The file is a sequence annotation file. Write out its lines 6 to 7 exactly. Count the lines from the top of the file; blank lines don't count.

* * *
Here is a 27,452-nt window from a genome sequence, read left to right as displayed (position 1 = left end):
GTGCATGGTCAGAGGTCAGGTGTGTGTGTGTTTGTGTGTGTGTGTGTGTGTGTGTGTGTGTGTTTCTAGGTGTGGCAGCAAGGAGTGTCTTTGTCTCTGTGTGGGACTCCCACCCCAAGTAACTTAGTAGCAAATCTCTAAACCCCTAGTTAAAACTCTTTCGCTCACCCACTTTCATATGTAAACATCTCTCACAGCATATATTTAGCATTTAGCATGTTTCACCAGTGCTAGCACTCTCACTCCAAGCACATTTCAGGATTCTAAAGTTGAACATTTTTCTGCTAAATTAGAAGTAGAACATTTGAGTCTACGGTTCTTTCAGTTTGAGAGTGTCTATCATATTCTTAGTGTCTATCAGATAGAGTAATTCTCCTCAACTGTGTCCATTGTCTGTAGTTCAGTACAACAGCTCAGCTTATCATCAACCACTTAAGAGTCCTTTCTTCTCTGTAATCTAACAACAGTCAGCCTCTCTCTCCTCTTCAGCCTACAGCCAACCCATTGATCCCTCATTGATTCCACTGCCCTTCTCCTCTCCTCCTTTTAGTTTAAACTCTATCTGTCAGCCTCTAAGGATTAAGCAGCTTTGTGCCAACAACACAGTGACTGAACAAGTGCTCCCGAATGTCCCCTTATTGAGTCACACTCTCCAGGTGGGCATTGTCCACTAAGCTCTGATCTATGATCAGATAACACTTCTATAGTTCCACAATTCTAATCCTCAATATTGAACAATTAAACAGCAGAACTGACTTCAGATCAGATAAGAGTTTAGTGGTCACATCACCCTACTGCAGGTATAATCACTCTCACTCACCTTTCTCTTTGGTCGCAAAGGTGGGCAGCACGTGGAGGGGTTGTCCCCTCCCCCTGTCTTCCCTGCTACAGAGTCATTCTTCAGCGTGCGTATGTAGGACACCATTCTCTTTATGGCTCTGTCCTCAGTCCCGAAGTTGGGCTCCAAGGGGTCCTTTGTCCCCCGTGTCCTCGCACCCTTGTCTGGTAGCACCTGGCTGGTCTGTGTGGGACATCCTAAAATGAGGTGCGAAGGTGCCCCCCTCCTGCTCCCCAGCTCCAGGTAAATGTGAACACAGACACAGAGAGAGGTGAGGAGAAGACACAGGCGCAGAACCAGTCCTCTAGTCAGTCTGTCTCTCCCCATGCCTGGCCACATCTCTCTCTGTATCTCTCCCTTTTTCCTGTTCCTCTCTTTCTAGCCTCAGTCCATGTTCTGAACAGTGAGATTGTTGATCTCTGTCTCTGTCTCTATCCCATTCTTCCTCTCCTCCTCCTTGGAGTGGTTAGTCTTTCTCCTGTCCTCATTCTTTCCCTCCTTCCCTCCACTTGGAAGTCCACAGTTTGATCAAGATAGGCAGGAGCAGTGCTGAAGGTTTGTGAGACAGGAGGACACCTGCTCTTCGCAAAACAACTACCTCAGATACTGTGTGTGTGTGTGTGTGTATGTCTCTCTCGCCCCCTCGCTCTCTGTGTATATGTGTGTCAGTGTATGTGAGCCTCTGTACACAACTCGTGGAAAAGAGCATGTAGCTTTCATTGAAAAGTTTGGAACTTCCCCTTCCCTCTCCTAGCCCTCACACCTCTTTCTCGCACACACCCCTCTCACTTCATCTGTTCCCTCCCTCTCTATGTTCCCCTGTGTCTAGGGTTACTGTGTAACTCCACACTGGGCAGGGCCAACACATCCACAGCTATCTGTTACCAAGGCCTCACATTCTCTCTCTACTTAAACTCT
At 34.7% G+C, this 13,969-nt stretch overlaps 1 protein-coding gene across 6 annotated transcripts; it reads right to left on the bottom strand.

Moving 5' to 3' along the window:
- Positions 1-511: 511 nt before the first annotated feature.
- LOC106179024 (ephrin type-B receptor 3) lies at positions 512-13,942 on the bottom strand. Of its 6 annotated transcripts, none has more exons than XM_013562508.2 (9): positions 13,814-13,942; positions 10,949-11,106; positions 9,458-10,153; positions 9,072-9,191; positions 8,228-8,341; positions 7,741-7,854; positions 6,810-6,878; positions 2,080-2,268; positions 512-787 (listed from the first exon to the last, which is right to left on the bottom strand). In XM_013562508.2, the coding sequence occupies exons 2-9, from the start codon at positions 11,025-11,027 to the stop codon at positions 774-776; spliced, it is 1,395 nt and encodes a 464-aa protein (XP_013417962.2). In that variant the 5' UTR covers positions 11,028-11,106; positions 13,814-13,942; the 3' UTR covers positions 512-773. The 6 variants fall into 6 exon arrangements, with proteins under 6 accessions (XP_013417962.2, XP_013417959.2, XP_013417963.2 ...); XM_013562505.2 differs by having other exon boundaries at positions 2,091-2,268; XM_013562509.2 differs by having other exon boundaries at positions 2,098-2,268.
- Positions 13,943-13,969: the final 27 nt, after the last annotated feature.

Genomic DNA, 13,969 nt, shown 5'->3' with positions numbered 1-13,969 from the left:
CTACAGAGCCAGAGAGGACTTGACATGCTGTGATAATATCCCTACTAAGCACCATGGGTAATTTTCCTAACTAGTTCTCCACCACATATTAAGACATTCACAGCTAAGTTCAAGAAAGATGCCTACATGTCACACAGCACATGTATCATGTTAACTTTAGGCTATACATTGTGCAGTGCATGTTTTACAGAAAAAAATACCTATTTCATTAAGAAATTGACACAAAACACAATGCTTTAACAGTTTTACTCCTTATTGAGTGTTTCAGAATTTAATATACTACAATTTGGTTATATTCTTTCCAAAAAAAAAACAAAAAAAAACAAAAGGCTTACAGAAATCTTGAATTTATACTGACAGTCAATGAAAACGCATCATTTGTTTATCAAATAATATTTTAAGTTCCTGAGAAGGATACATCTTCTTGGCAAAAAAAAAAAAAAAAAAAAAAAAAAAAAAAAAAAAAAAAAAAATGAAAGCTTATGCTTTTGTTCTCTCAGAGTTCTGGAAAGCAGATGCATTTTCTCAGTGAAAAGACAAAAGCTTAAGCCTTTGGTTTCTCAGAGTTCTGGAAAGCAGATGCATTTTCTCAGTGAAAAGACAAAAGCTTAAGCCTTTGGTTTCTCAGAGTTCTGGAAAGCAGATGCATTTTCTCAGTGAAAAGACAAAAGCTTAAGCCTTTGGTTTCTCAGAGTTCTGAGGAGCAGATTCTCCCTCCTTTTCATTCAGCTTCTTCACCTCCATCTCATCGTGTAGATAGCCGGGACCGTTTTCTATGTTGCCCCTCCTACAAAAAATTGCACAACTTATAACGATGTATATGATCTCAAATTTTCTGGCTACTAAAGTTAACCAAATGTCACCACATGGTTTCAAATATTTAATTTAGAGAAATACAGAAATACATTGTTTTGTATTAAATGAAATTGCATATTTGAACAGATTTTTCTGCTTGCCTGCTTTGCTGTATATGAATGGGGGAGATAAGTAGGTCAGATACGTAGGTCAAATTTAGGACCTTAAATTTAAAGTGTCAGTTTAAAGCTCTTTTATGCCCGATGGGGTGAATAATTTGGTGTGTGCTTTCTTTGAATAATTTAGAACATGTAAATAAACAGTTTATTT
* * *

- LOC106179024 (ephrin type-B receptor 3) lies at positions 512-13,942 on the bottom strand. Of its 6 annotated transcripts, none has more exons than XM_013562508.2 (9): positions 13,814-13,942; positions 10,949-11,106; positions 9,458-10,153; positions 9,072-9,191; positions 8,228-8,341; positions 7,741-7,854; positions 6,810-6,878; positions 2,080-2,268; positions 512-787 (listed from the first exon to the last, which is right to left on the bottom strand). In XM_013562508.2, the coding sequence occupies exons 2-9, from the start codon at positions 11,025-11,027 to the stop codon at positions 774-776; spliced, it is 1,395 nt and encodes a 464-aa protein (XP_013417962.2). In that variant the 5' UTR covers positions 11,028-11,106; positions 13,814-13,942; the 3' UTR covers positions 512-773. The 6 variants fall into 6 exon arrangements, with proteins under 6 accessions (XP_013417962.2, XP_013417959.2, XP_013417963.2 ...); XM_013562505.2 differs by having other exon boundaries at positions 2,091-2,268; XM_013562509.2 differs by having other exon boundaries at positions 2,098-2,268.
- Positions 13,943-13,969: the final 27 nt, after the last annotated feature.